It has always been complicated. In the beginning, when I had no budget, I used to call friends and say, Hey, can you give me a hand? I’ll pay for the food and beer. They would laugh their asses off. But we went together to dismantle the structures, put all the different pieces on the roof of a car, and bring them back. But I didn’t really have a space to store them. So again I had to ask friends for a favor, and they’d let me reconstruct them in their backyards. It was a mess. But as time went by my business developed and I started earning more money. Now I have a technical manager who does everything according to my instructions. But we are improving all the time to make things easier and more organized. 

Timber-framed sashay windows promote airflow while the aluminum walls deflect heat. Initially, the house was delivered with an instruction manual and a set of basic tools. It takes only one-and-a-half hours to erect.

Photo by Stephan Julliard

How many have you sold, and who is your clientele?

I have sold three so far doing these kinds of installations. The Marabout House is my sixth installation, but it’s a little different because it’s set up like an open-air gallery. Who buys them? Well, a famous lady in fashion bought an installation from me for her own use. Then a businessman from Paris bought one, but that was more as an investment. And a very famous lawyer from Spain purchased another.

It’s a very niche market, isn’t it?

Yes, there are very few people in the world who deal in dismountable houses, let alone France. Galerie Patrick Seguin in Paris is another one I know of.

How did you first find out about the Marabout House? 

I discovered it five or six years ago while searching through books. Later, I stumbled upon a blog post from a gentleman asking for advice on how to clean aluminum panels on a "1950s house." I sent him a message asking to see a photo, and I immediately recognized it as the Marabout. I went to see it in person and asked if I could buy it, but he wanted too much for it. Then time went by. At the beginning of 2022, I called him again, hoping he wasn’t dead by now. This time he agreed, mostly because he was getting old and thought I would be the best person to take custody of it.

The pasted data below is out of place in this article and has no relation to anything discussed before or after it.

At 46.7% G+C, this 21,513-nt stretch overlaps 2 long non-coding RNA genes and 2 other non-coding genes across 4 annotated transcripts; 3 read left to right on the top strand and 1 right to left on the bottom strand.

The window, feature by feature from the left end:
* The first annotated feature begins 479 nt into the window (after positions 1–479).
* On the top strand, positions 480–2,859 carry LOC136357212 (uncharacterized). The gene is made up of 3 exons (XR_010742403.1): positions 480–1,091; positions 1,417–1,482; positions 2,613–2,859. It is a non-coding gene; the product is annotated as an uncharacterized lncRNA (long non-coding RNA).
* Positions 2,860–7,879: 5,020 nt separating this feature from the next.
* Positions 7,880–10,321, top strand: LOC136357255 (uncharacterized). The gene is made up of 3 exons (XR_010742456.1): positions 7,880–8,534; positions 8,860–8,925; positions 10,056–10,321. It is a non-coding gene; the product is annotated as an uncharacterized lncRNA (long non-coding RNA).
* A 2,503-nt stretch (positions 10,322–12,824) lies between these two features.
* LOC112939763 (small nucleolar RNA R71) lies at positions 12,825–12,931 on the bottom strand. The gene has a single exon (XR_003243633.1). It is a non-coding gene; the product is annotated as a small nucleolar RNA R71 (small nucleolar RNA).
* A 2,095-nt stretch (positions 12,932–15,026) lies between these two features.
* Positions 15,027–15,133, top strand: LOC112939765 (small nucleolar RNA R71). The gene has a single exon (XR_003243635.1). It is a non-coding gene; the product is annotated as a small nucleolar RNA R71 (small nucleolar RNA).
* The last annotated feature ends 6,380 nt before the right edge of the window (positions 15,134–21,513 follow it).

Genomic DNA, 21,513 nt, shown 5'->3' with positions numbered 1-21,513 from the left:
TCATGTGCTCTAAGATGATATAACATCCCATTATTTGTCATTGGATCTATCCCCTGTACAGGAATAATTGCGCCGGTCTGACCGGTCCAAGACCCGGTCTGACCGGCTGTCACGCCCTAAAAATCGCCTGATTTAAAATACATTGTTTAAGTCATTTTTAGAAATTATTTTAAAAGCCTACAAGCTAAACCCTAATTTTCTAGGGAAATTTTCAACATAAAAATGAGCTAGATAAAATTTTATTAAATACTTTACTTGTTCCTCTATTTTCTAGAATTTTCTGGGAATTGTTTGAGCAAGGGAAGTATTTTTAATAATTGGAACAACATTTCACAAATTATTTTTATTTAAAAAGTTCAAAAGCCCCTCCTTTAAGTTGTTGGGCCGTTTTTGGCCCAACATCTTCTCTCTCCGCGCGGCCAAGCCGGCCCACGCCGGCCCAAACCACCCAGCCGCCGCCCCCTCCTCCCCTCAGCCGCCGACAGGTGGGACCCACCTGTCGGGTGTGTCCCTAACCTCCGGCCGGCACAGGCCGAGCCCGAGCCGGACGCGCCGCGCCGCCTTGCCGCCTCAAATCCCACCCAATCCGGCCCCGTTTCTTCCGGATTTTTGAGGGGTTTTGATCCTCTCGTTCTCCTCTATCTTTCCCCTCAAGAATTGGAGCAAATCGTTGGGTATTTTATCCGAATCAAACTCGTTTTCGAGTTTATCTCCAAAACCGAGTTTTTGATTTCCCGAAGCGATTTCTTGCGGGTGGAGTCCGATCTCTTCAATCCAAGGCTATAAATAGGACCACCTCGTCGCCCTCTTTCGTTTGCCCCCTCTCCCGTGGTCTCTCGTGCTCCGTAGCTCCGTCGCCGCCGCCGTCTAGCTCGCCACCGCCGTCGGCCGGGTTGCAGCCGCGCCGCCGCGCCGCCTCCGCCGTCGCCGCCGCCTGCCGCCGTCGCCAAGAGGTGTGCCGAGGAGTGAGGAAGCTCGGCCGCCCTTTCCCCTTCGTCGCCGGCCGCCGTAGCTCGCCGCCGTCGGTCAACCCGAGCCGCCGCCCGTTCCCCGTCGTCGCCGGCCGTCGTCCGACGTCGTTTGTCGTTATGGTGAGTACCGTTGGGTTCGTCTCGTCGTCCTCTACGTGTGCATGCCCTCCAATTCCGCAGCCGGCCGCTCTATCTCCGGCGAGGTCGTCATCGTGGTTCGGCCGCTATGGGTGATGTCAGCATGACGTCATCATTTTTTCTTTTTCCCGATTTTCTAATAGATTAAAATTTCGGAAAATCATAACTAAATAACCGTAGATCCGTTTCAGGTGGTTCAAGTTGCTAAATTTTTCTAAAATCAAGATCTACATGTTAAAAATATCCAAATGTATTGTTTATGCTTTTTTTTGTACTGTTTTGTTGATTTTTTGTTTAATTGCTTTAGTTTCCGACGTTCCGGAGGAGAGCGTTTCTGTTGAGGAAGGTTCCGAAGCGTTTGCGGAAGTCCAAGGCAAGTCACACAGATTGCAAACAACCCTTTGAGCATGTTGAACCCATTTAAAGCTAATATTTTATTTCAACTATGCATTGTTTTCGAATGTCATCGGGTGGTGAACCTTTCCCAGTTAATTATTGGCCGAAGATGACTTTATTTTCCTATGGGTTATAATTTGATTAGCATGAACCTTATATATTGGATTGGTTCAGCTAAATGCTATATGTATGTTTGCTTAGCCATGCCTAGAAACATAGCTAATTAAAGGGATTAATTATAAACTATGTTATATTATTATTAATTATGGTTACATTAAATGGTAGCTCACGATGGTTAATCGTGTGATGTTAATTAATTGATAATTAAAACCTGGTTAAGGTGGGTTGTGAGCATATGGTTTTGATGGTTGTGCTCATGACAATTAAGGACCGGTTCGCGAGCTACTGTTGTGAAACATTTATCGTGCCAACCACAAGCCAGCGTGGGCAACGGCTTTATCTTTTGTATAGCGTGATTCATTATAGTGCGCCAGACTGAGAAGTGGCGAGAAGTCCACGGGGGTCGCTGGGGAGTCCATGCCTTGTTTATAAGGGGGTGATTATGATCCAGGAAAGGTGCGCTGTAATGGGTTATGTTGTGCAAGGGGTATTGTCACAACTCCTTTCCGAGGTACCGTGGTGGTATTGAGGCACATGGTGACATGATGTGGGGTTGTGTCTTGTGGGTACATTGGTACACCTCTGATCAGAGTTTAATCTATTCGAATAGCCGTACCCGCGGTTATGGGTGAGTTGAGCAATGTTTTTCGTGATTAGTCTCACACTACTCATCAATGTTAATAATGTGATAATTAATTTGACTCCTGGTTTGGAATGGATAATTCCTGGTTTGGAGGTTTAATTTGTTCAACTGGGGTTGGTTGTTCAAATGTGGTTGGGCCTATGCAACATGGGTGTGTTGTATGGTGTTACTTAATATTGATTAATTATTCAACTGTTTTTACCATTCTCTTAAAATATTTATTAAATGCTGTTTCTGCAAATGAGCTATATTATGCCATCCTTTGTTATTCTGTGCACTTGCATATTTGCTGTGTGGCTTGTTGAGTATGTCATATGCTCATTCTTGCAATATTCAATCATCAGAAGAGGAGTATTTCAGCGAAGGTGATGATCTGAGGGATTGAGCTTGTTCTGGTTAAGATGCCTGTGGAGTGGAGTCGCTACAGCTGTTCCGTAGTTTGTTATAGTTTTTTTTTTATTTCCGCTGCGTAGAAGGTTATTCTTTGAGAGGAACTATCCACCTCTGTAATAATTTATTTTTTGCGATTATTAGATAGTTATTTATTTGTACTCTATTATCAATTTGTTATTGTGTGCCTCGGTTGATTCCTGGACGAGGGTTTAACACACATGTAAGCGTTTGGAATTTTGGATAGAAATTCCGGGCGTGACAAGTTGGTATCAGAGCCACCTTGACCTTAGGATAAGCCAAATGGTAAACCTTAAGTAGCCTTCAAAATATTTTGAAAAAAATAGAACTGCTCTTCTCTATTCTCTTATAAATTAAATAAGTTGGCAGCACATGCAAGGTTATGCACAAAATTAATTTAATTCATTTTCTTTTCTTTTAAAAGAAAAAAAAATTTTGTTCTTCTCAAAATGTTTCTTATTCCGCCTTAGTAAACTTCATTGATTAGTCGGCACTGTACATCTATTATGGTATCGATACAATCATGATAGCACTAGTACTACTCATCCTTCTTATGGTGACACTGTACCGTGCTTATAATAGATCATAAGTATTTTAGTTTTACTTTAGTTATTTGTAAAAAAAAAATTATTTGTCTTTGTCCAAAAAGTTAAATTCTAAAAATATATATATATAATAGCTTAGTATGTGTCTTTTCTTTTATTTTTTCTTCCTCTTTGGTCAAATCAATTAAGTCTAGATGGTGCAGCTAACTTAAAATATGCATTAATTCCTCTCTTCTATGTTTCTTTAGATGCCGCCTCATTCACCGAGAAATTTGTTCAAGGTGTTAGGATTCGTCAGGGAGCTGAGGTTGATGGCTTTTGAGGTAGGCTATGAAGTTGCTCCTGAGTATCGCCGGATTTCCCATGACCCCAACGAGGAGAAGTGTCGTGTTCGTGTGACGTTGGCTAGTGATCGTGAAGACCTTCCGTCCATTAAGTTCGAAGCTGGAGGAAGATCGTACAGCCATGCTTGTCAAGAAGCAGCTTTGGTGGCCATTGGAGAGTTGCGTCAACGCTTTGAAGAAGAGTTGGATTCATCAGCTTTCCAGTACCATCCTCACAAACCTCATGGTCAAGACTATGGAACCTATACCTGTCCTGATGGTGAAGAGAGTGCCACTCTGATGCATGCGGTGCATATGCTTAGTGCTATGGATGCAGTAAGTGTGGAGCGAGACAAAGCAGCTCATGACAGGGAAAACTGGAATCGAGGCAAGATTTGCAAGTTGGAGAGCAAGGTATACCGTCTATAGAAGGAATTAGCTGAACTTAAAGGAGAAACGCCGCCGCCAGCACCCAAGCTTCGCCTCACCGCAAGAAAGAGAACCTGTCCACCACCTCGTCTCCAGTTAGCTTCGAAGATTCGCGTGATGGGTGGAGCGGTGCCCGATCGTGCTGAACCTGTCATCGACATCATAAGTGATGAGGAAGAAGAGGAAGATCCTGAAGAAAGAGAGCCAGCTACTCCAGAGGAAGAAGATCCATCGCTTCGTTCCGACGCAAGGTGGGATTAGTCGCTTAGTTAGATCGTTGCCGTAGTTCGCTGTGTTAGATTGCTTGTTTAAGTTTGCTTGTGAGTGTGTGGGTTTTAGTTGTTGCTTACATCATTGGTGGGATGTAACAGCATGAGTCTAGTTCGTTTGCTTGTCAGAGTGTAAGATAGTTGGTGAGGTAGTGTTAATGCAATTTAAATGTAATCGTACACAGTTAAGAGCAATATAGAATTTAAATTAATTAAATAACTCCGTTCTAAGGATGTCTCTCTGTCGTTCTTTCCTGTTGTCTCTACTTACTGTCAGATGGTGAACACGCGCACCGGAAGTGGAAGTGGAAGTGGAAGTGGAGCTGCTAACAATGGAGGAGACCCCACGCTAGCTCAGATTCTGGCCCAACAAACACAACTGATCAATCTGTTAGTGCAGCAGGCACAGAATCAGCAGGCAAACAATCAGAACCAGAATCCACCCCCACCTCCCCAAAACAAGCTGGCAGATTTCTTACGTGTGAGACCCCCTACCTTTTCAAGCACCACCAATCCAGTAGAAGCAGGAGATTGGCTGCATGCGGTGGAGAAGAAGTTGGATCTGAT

A photo by Jean Ribière of a staircase in the Notre-Dame de Royan hangs above a bench designed by Georges Candilis. The dining table and chairs are a 1968 design by Charlotte Perriand.   

Photo by Stephan Julliard

Prefabricated and dismountable houses have become popular in many contexts today. What lessons can we learn from the design by Raymond Camus?

The first question we need to ask ourselves is where is the demand? What do we need dismountable housing for? I don’t think we need it for pleasure—to go to the mountains or visit the lake with the family on weekends. The conditions created by today’s wars, mass migration, and ecological catastrophes are the ones that call for dismountable and transportable housing.

In many places, shipping containers have stepped into the role of emergency and social housing…

Yes, but you need a crane to put them in place. Then you need a lot of furnishing because you can’t sleep in an iron box. The only good thing I see about container homes is that they are saving the shipping container from being sent to India to be disassembled.

But you also furnished the Marabout House, turning it from something very utilitarian to quite luxurious.

Yes, the idea was to convert it into a home of luxury, comfort, and modernity! I promised its previous owner I was going to dress the bride!

This particular Marabout was commissioned by the French energy company in 1972 for temporary housing outside Paris. It stood on a property in Avignon for five decades before being acquired and restored by Cividano.

Photo by Stephan Julliard

Do you think there are more Marabout Houses left out there in the Sahara?

There must be. About ten years ago I talked to a guy who said he saw them. He sent me pictures as well. A few days ago, I checked on Google satellite maps. I couldn’t see any. Have they been displaced? Dismantled? I don’t know. But I am going to go and find out.

Sounds like an adventure...

Yes. A complicated one.